To see why this is so, we need to take a moment to consider the powerful constraints that biological evolution imposes upon the organisms that fall under its domain. The most obvious constraint is that organisms are almost entirely dependent upon their environmental circumstances, with extremely limited ability to override the given conditions. Having evolved to fit to a particular environment, a species and its organisms will struggle mightily when that environment changes or disappears. Biological history is chock-full of extinctions driven by such environmental transitions—for instance, the dinosaurs, long abundant and long dominant upon this planet, disappeared practically overnight in the dramatically changed circumstances following a massive asteroid hit. Environmental dependency also limits a species’ geographical range—sea creatures must live in the sea, forest dwellers must live where there are trees, etc. This is why Homo sapiens was limited to certain parts of Africa until around fifty thousand years ago. The species was fit for that particular kind of environment, but not fit for almost any other.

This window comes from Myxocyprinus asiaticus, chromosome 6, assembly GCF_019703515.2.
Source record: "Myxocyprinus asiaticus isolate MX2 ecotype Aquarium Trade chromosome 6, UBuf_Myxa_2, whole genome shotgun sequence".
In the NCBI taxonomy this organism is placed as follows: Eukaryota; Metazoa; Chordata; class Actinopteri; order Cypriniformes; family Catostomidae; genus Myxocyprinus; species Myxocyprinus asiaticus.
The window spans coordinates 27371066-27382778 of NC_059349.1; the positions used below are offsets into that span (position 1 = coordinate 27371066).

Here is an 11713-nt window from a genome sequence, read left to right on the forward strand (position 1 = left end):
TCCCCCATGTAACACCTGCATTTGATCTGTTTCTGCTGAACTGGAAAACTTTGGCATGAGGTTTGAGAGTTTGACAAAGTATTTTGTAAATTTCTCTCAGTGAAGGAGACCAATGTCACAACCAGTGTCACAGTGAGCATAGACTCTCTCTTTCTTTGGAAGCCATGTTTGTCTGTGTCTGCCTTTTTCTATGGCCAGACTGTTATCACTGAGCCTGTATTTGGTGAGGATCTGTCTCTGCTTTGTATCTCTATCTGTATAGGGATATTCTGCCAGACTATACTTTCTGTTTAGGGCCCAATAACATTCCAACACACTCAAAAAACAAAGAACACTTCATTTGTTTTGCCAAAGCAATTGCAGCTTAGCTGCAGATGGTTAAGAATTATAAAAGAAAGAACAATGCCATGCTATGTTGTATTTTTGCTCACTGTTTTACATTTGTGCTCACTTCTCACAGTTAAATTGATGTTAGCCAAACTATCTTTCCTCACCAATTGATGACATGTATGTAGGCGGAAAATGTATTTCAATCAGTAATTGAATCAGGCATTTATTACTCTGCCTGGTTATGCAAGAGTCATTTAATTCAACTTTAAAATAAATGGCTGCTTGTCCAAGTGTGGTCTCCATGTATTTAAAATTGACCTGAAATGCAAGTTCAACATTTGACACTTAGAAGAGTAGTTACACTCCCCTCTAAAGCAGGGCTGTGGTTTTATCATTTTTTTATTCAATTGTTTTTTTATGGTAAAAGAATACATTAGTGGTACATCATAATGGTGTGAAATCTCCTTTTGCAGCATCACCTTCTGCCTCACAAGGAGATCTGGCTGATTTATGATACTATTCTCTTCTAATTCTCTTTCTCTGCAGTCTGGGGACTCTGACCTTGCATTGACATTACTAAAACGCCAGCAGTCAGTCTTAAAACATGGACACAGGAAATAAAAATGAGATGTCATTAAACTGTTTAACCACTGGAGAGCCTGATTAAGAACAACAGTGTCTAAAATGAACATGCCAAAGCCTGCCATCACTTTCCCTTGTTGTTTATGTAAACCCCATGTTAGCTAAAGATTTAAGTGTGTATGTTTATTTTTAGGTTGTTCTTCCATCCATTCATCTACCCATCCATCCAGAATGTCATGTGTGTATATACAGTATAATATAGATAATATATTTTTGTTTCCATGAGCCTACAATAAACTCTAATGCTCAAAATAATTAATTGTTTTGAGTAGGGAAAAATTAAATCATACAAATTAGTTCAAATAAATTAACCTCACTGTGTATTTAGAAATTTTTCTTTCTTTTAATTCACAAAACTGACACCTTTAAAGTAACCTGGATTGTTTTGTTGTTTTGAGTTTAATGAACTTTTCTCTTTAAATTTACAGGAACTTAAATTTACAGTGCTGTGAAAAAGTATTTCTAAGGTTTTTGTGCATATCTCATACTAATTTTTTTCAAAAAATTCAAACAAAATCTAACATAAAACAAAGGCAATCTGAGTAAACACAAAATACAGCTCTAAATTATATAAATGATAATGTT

One might wonder at this point why organisms in general do not attempt to alter their surroundings to make their circumstances more suitable to themselves, instead of acquiescing to what the given environment provides. There are examples of tentative movements in this direction: birds reconstruct environmental materials into nests, beavers do the same to construct dams, etc. But these behaviors appear to be the result of evolutionary pressures, and thus once successfully in place, these behaviors do not get generalized, but instead become rigid and attached to the given environment. The problem here is that evolution is the most demanding of taskmasters. The need to survive and procreate becomes so overwhelming for each organism that it effectively hijacks every aspect of the organism’s being, leaving essentially no latitude for discovering any alternative approaches. Remember that evolutionary fitness is a function of the law of large numbers, where even the slightest change in probability can lead to a dramatically different long-term outcome, and it would seem that any behavioral effort not acutely focused upon survival and procreation is bound to become a loser in the long-term game. We have noted previously how animal behavior is remarkably similar across species and across time, and this is mostly because all animal behavior shares this laser-like focus upon the need to survive and procreate. This extends so far as to cementing an animal’s perceptual characteristics, where environmental features such as food, water, predators, rivals and conspecifics invariably achieve the utmost in foregrounded attention, whereas almost every other aspect of the environment—that is, every aspect not directly concerned with survival and procreation—dissolves into background noise. The background environment does have a great deal of helpful information to offer—as humans have been discovering over the last several thousand years—but for every other species the background environment goes almost entirely unnoticed. An organism striving to survive will keep its eye open for predators, but not for the phases of the moon. An organism feeling the urge to procreate will be keenly attuned to a conspecific partner, but not to the symmetries in the surrounding landscape. Thus, the evolutionary mechanism has the self-perpetuating effect of compelling its participants into a rigid adherence to evolution’s rules. Evolution severely limits an organism’s perceptual and behavioral freedom.